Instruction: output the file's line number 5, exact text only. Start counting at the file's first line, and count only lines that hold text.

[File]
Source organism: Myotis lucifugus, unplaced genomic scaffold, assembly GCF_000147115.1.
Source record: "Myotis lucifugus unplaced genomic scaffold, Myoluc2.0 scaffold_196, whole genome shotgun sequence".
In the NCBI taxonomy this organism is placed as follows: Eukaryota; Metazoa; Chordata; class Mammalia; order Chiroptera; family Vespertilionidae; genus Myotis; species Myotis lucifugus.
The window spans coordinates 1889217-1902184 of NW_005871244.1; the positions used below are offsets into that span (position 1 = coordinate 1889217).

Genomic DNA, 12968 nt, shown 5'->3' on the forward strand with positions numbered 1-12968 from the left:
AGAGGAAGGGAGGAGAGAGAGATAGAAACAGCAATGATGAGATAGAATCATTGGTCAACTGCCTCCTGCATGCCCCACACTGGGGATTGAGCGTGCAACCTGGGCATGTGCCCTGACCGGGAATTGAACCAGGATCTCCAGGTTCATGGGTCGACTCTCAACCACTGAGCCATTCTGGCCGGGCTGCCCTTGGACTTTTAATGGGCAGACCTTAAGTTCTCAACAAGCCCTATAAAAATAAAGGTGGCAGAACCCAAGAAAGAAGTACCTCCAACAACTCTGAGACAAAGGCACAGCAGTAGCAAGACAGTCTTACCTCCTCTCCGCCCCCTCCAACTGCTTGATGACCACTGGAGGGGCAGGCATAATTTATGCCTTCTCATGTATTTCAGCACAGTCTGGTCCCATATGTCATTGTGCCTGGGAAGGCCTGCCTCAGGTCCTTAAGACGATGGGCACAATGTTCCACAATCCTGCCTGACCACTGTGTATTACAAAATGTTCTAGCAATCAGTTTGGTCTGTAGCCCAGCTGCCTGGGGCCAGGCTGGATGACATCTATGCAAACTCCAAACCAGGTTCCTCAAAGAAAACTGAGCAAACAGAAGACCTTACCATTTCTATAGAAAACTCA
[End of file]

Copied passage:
Genomic DNA, 12968 nt, shown 5'->3' on the forward strand with positions numbered 1-12968 from the left: